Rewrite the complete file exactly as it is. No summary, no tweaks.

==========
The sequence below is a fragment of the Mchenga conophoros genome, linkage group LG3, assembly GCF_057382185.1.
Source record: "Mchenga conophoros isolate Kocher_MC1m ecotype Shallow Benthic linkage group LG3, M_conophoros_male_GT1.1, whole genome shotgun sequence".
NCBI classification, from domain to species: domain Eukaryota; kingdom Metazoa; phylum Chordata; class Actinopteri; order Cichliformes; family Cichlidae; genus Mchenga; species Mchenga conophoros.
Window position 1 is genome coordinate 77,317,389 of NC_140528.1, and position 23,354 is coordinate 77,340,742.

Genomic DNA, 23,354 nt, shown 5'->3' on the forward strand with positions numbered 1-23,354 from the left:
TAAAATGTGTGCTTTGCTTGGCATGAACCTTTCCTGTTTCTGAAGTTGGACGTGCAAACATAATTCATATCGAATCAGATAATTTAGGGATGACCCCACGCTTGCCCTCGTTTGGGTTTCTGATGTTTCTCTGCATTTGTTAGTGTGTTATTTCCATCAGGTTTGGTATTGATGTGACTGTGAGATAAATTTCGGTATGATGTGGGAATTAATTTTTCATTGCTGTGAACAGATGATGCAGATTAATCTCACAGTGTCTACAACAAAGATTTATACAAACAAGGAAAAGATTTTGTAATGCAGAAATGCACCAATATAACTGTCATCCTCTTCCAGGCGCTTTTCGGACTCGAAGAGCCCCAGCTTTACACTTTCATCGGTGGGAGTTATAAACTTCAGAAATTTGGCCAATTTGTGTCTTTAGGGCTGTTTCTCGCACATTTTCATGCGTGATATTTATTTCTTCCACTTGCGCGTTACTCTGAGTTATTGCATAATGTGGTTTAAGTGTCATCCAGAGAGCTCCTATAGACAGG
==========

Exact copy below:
The sequence below is a fragment of the Mchenga conophoros genome, linkage group LG3, assembly GCF_057382185.1.
Source record: "Mchenga conophoros isolate Kocher_MC1m ecotype Shallow Benthic linkage group LG3, M_conophoros_male_GT1.1, whole genome shotgun sequence".
NCBI classification, from domain to species: domain Eukaryota; kingdom Metazoa; phylum Chordata; class Actinopteri; order Cichliformes; family Cichlidae; genus Mchenga; species Mchenga conophoros.
Window position 1 is genome coordinate 77,317,389 of NC_140528.1, and position 23,354 is coordinate 77,340,742.

Genomic DNA, 23,354 nt, shown 5'->3' on the forward strand with positions numbered 1-23,354 from the left:
TAAAATGTGTGCTTTGCTTGGCATGAACCTTTCCTGTTTCTGAAGTTGGACGTGCAAACATAATTCATATCGAATCAGATAATTTAGGGATGACCCCACGCTTGCCCTCGTTTGGGTTTCTGATGTTTCTCTGCATTTGTTAGTGTGTTATTTCCATCAGGTTTGGTATTGATGTGACTGTGAGATAAATTTCGGTATGATGTGGGAATTAATTTTTCATTGCTGTGAACAGATGATGCAGATTAATCTCACAGTGTCTACAACAAAGATTTATACAAACAAGGAAAAGATTTTGTAATGCAGAAATGCACCAATATAACTGTCATCCTCTTCCAGGCGCTTTTCGGACTCGAAGAGCCCCAGCTTTACACTTTCATCGGTGGGAGTTATAAACTTCAGAAATTTGGCCAATTTGTGTCTTTAGGGCTGTTTCTCGCACATTTTCATGCGTGATATTTATTTCTTCCACTTGCGCGTTACTCTGAGTTATTGCATAATGTGGTTTAAGTGTCATCCAGAGAGCTCCTATAGACAGG